‘Surprising’ study shows public’s reluctance to address ‘norm violations’

A recent study showed that a bystander was no less likely to reprimand a person who drops a bag of rubbish in the street than someone who drops a coffee cup, defying perceived wisdom on cooperation among strangers.

Prof Nikos Nikiforakis is curious as to why people cooperate with strangers and the factor of social norms. Ravindranath K / The National
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There are probably many of us who felt our blood pressure rise when we witnessed someone tossing litter into the street.

With such lack of respect for our surroundings, it can be tempting to step in and reprimand the person responsible.

Dropping a paper cup is a casual disregard for our environment but it is small scale.

Discarding an entire bag of rubbish is far worse and in such circumstances we would, surely, be more likely to intervene and ask the offender to pick up their rubbish.

Or would we?

A recent study co-authored by Nikos Nikiforakis, a professor of economics at NYU Abu Dhabi, sheds light on this question.

In the study, published in the journal Nature Communications, Prof Nikiforakis and his co-authors, Prof Loukas Balafoutas, of the University of Innsbruck in Austria, and Prof Bettina Rockenbach, of the University of Cologne in Germany, set up the scenarios described above.

At a railway station, they got a woman to throw an empty coffee cup or a large paper bag containing rubbish, including a coffee cup, on the ground.

Each of these “norm violations” was carried out about 100 times, with an observer recording the reaction of a bystander.

In another set of scenarios, the person not only let go of the coffee cup or the bag of rubbish but also, 10 to 15 seconds later, “accidentally” dropped some books on the ground, apparently without realising it.

Again, each scenario was repeated about 100 times. In a further variation, the woman simply dropped her books without having discarded rubbish.

The study took place at two stations in Cologne.

The results showed that people were no more likely to intervene to scold the offender when she had dropped a bag of rubbish than when she had dropped just a coffee cup.

In both cases, the rate at which the bystander intervened and asked the woman to pick up her rubbish was between 14 per cent and 15 per cent. The intensity of the reprimand was roughly the same regardless of whether the offence was small or large – despite ­respondents of a survey saying they were more annoyed by a large offence and that large offenders deserved a stronger reprimand.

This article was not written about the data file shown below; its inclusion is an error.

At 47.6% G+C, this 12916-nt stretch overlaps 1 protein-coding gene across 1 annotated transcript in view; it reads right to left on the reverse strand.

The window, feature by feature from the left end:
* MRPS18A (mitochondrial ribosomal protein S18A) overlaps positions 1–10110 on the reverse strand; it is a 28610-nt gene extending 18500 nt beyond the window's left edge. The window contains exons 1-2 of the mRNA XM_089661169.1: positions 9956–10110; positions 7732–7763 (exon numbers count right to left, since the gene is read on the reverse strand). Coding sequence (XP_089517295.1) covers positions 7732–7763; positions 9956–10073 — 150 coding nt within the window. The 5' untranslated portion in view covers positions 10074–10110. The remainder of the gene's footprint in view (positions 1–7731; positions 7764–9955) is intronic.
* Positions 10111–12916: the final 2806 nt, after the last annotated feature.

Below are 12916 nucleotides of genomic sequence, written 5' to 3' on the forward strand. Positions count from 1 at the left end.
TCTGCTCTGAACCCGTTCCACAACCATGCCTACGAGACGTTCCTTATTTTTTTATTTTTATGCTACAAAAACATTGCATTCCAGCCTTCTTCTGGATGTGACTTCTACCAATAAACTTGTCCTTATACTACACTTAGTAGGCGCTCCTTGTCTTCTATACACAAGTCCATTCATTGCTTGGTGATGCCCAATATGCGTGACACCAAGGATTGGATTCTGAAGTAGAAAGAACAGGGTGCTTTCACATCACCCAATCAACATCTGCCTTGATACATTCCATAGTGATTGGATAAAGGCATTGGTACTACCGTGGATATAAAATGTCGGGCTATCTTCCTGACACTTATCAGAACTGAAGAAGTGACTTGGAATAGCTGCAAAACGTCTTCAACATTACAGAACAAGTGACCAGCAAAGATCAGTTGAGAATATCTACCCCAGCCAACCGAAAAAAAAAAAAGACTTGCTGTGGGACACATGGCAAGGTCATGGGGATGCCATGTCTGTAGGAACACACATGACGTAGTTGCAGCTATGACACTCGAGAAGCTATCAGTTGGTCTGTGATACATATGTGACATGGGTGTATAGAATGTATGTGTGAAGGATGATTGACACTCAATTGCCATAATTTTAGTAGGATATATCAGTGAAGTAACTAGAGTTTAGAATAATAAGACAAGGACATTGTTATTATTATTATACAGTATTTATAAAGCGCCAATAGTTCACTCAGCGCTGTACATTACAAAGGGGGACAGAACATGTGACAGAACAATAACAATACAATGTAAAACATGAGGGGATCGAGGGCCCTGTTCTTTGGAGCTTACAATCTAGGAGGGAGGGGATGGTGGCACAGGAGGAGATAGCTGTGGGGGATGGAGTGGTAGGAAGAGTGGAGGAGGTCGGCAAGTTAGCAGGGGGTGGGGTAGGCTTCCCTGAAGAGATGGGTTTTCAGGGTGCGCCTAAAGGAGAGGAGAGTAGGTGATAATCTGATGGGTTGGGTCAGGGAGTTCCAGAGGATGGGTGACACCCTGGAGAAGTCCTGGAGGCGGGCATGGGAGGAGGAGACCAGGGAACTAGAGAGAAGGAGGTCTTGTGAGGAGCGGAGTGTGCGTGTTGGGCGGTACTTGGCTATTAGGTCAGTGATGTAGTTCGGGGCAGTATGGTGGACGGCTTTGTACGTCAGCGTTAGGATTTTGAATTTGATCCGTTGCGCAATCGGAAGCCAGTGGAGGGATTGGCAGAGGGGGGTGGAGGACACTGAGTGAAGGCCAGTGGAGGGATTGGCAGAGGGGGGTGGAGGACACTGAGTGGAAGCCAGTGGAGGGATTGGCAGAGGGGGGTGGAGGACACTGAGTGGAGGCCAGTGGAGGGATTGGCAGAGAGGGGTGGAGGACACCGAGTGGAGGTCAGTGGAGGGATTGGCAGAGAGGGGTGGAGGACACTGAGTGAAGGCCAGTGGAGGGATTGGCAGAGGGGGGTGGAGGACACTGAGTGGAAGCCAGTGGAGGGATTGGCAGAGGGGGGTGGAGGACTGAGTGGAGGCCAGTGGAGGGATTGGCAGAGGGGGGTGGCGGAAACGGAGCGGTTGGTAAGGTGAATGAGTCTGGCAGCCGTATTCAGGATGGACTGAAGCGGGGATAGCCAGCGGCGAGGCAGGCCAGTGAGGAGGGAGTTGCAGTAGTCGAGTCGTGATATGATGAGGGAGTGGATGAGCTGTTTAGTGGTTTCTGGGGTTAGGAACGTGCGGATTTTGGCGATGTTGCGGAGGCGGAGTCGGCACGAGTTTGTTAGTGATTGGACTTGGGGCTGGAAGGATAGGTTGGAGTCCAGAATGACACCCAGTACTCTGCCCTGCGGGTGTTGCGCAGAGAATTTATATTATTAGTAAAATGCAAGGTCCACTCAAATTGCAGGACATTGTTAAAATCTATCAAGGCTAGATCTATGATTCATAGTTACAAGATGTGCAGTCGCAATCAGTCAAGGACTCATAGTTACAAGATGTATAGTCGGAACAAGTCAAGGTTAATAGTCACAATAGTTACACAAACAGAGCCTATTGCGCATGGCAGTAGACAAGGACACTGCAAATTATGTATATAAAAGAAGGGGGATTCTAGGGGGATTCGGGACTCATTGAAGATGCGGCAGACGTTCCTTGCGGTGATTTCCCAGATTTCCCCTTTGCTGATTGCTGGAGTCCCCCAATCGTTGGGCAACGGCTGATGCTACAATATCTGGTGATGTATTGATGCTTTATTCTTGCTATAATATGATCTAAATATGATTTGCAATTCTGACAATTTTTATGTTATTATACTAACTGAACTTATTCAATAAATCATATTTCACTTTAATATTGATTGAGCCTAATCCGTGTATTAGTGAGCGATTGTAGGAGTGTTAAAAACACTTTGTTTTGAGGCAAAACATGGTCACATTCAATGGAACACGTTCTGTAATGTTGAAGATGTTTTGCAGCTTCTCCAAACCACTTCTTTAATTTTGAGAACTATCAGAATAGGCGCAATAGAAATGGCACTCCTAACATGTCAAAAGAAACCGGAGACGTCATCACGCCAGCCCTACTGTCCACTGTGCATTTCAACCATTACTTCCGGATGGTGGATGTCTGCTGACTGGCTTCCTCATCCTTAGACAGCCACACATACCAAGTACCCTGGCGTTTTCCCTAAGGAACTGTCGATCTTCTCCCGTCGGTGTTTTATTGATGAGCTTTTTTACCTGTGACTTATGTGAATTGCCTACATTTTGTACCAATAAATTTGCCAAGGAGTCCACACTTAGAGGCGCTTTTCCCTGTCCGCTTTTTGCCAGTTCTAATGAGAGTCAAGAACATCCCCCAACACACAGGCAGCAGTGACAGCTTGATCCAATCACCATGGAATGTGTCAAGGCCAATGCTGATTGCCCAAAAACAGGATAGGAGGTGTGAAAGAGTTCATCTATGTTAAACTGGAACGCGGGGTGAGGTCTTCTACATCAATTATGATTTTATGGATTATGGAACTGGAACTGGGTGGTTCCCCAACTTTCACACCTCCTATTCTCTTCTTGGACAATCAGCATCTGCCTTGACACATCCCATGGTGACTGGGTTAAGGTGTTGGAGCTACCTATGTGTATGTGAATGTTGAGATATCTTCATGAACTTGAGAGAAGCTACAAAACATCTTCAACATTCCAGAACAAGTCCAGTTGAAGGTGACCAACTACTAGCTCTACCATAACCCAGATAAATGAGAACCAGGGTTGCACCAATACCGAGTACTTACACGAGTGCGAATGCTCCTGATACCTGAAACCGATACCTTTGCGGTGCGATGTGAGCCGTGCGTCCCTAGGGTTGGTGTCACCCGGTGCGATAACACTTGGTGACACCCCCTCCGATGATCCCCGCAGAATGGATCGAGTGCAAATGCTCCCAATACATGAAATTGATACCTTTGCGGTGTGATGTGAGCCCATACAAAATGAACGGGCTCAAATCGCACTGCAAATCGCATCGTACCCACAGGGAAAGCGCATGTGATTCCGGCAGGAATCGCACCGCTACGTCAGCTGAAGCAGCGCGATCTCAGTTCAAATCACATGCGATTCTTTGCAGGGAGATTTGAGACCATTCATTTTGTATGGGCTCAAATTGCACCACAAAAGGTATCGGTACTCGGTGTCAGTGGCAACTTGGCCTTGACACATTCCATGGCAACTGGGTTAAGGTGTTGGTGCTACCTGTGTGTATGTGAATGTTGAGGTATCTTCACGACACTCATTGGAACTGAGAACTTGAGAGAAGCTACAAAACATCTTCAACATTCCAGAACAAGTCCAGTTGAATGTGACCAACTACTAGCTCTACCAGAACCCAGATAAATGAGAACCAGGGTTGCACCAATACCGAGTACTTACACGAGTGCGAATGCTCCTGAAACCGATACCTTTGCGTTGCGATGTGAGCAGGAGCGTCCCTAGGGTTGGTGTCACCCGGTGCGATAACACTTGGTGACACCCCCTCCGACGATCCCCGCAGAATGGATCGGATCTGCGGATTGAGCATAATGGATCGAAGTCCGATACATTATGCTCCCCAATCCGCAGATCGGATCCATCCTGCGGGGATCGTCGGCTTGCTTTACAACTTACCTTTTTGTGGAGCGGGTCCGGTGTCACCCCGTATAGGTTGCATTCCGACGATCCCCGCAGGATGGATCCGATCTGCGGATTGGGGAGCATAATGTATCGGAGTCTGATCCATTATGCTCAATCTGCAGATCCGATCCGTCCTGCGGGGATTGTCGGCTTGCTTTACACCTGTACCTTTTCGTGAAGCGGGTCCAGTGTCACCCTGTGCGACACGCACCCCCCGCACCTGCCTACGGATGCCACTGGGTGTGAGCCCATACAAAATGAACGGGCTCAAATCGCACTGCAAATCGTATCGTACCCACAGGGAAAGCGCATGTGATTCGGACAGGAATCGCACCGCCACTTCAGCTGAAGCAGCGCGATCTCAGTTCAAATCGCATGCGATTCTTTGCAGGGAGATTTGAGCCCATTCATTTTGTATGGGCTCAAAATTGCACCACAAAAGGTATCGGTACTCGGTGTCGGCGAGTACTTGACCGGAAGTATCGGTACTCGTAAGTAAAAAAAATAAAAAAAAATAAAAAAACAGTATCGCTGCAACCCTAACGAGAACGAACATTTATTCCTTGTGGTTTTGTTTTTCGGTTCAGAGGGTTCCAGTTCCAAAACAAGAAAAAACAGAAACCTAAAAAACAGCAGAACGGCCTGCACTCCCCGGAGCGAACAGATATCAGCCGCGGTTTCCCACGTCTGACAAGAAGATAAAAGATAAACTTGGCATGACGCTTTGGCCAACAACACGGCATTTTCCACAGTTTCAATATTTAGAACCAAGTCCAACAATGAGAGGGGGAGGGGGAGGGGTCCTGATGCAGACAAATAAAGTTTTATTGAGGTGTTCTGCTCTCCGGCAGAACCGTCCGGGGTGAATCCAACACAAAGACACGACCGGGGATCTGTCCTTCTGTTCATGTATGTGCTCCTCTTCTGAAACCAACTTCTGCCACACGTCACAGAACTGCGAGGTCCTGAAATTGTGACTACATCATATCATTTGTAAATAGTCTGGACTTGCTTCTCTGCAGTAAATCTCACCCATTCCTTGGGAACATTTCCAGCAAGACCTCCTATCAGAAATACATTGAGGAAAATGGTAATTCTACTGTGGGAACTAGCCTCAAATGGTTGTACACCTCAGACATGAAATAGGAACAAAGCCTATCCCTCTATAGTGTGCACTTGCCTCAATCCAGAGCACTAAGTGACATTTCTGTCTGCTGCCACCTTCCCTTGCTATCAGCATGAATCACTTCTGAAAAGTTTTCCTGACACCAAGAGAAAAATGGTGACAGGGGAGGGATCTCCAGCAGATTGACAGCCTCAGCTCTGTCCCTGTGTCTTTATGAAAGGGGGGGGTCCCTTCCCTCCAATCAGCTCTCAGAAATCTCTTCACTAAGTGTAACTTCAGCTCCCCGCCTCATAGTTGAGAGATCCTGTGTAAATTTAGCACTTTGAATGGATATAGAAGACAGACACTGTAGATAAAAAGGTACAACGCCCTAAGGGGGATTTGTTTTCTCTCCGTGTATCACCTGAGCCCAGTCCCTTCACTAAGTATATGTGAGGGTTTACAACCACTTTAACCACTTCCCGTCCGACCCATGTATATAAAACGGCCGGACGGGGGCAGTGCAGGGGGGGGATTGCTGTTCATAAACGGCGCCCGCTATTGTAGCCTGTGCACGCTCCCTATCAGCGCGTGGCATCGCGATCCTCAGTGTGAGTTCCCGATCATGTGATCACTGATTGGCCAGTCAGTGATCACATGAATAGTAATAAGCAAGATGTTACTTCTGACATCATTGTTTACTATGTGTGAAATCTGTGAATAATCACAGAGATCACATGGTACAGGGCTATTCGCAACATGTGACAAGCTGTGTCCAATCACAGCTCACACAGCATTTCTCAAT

Then the researchers looked at how willing people were to assist when someone dropped the books.

They found that bystanders were equally disinclined to help the book dropper if they had dropped either a coffee cup or the bag of rubbish but were more inclined to help the book dropper who had not littered.

The findings are contrary to earlier laboratory studies, which indicated that the strength of punishment increased with the severity of the offence to accepted or expected behaviours.

Moreover, the idea that altruistic punishment ­becomes more severe as the norm offence becomes greater is key to many explanations as to why cooperation evolved in ­human society.

“The big question is, why do people cooperate with strangers?” says Prof Nikiforakis, a Greek who has worked in Australia, Germany and France.

“Nowadays we’re living in big societies. A lot of our interactions are with strangers.

“Why don’t we litter? Why don’t we jump the queue?

“The fear of altruistic punishment is the most prominent explanation as to how this behaviour evolved but it relies on a critical condition: that punishment increases with the severity of the offence.

“It’s the same principle we have in the courts, in common and criminal law.

“In several lab experiments this condition is satisfied. In lab ­experiments, one of the problems is that if you omit certain forces important in life, your results may not generalise.”

The researchers think that people are not more inclined to intervene when the offence is larger because they fear retribution, which may be perceived as being more likely when the offence is more serious.

“In real life, if someone says: ‘Why are you doing this?’ you may fight back,” says Prof Nikiforakis.

“This was key in the result: the worse the violation, the more afraid the bystander is that the violator will turn against them.

“I had some evidence in a previous study that suggested this may be happening: people may be more afraid of the worst violators. But it’s a surprising result nevertheless.”

It helps to explain, says Prof Nikiforakis, why institutions in charge of enforcing cooperation, such as the police, have emerged as human societies have ­developed.

In this view, behaviour that is widely accepted as being what people should do needs to be overseen by some sort of control mechanism and protected by law.

Prof Nikiforakis emphasises that explaining the existence of cooperation among strangers is a separate issue to explaining it among close relatives or other people who live together in close communities.

In these cases, explanations are based on genetics or the fact that individuals interact repeatedly with one another, something that does not apply to strangers.

Prof Nikiforakis does not feel there is, as yet, a convincing alternative explanation to the altruistic punishment theory to explain the widespread cooperation among strangers.

This area of research therefore has important questions still looking for answers.

“There’s a lot of work to be done for sure, there’s lots to learn about why people cooperate with others, especially anonymous strangers,” says Prof Nikiforakis.